Democrats in both chambers of Congress launched one of the first serious pressure campaigns on the new Biden administration, unveiling a formal resolution calling upon the president to use his executive authority to cancel $50,000 of student debt for each borrower. Senator Elizabeth Warren, D-MA, a former bankruptcy law professor who first proposed the plan to cancel student debt during her failed run for the presidency, held a press conference with House Majority Leader Chuck Schumer, D-NY, to announce the resolution and ask Joe Biden for his support.
The $650 billion plan would unburden students both past and present from a mountain of crippling federal debt, according to its co-sponsor, Rep. Ilhan Omar, D-Minn.
I was proud to be with @ChuckSchumer, @AyannaPressley, and others today to lay out a bold plan for how Joe Biden can use executive authority to deliver meaningful relief to struggling Americans by canceling up to $50,000 in student loan debt. We can get this done and we must.
— Elizabeth Warren (@ewarren) February 4, 2021
“Canceling student loan debt would immediately put money in the pockets of millions of Americans,” Warren tweeted weeks ago, “It would help dig our economy out of this crisis. And we don’t have to wait for Congress: the Biden-Harris administration can get it done with their executive authority.”
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Along with Warren, Schumer, and Omar, the campaign to pressure Biden into canceling $50,000 for each borrower is joined by Rep. Ayanna Pressley, D-MA, Rep. Alma Adams, D-NC, Rep. Mondaire Jones, D-NY, and Rep. Maxine Waters, D-CA, who last December called on Biden to enact the debt jubilee on his first day in office.
“With the stroke of a pen, President Biden can provide relief to tens of millions of families across the country [and] close the racial wealth gap,” Rep. Pressley said on Thursday.
However, with Biden already having pumped out nearly 30 executive orders, none of them addressing the student debt crisis, it remains unclear whether the caucus has the President’s allegiance. White House press secretary said in a Tweet on Thursday that the administration is “reviewing whether there are any steps [Biden] can take through executive action” but reiterated that the president “would welcome the opportunity to sign a bill sent to him by Congress.”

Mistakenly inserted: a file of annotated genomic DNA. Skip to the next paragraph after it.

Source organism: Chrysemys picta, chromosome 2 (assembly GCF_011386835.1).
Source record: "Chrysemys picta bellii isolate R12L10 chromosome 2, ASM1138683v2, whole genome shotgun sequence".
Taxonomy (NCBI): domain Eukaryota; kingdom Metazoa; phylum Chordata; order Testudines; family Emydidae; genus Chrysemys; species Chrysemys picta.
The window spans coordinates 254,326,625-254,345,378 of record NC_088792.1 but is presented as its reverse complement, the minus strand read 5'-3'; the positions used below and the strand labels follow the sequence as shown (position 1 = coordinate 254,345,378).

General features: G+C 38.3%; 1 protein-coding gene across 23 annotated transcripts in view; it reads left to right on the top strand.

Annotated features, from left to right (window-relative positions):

Last November, Biden called for an “immediate $10,000 forgiveness of student loans,” which he later clarified should be carried out by way of Congress. In December, Biden told The Washington Post that it’s “questionable” he even had the executive power to forgive up to $50,000 in student debt. “I’m not sure of that,” he said, “I’d be unlikely to do that.”
However, Schumer and Warren do not share Biden’s trepidation and have maintained that the President can circumvent the legislative branch –– which generally decides upon matters of fiscal spending –– by invoking the 1965 Higher Education Act. As Warren noted on her website, Section 432(a) of the Act grants the U.S. Secretary of Education the authority “compromise, waive, or release any right, title, claim, lien, or demand, however acquired, including any equity or any right of redemption.”
“The easiest way to do it is for President Biden [to do it] with the flick of a pen,” Schumer said on Thursday.
According to Warren, studies have shown that student debt cancellation would “substantially increase Black and Latinx household wealth and help close the racial wealth gap,” as well as “provide immediate relief to millions who are struggling during this pandemic and recession.”
The resolution has legion support from over 100 community, consumer, civil rights, and student advocacy organizations, which have penned a letter to Congress asking that they make “make student debt cancellation a priority.”
On Wednesday, Warren asked Biden’s secretary of Education, Miguel Cardona, to provide “immediate relief,” stating, “One route that I’m going to continue to urge you to take is administrative cancellation of student loan debt. The law in this is clear.”
Cardona acknowledged the severity of the student debt crisis, as well as the racial wealth gap that continues to widen under the status quo. But he did not go into specifics about how the Biden administration plans to tackle the issue, which has especially put borrowers of color in financial straits amid the pandemic.
Approximately 44 million Americans hold student debt, a number that translates to roughly 17 percent of the population, with total debt estimated to be about $1.6 trillion for the entire nation.